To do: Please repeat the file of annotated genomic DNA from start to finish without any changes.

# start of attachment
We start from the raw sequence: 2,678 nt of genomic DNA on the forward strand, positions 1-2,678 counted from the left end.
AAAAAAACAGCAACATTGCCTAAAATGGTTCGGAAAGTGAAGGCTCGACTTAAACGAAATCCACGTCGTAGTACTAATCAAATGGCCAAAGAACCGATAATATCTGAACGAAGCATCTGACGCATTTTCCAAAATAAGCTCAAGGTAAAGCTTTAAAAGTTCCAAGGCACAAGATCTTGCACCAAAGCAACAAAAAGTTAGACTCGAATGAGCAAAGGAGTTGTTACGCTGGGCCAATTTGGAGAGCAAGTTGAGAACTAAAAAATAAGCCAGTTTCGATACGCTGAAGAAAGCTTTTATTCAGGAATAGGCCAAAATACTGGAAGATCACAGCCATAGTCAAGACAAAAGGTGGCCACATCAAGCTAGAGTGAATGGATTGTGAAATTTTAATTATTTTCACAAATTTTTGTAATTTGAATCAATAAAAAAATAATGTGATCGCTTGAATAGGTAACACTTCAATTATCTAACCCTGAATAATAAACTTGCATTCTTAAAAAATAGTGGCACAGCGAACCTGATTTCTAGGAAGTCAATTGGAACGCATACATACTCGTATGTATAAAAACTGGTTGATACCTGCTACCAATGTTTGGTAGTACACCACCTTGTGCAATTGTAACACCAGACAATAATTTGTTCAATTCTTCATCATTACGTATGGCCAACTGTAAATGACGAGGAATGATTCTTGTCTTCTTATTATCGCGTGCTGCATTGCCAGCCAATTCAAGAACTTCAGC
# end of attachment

We start from the raw sequence: 2,678 nt of genomic DNA on the forward strand, positions 1-2,678 counted from the left end.
AAAAAAACAGCAACATTGCCTAAAATGGTTCGGAAAGTGAAGGCTCGACTTAAACGAAATCCACGTCGTAGTACTAATCAAATGGCCAAAGAACCGATAATATCTGAACGAAGCATCTGACGCATTTTCCAAAATAAGCTCAAGGTAAAGCTTTAAAAGTTCCAAGGCACAAGATCTTGCACCAAAGCAACAAAAAGTTAGACTCGAATGAGCAAAGGAGTTGTTACGCTGGGCCAATTTGGAGAGCAAGTTGAGAACTAAAAAATAAGCCAGTTTCGATACGCTGAAGAAAGCTTTTATTCAGGAATAGGCCAAAATACTGGAAGATCACAGCCATAGTCAAGACAAAAGGTGGCCACATCAAGCTAGAGTGAATGGATTGTGAAATTTTAATTATTTTCACAAATTTTTGTAATTTGAATCAATAAAAAAATAATGTGATCGCTTGAATAGGTAACACTTCAATTATCTAACCCTGAATAATAAACTTGCATTCTTAAAAAATAGTGGCACAGCGAACCTGATTTCTAGGAAGTCAATTGGAACGCATACATACTCGTATGTATAAAAACTGGTTGATACCTGCTACCAATGTTTGGTAGTACACCACCTTGTGCAATTGTAACACCAGACAATAATTTGTTCAATTCTTCATCATTACGTATGGCCAACTGTAAATGACGAGGAATGATTCTTGTCTTCTTATTATCGCGTGCTGCATTGCCAGCCAATTCAAGAACTTCAGC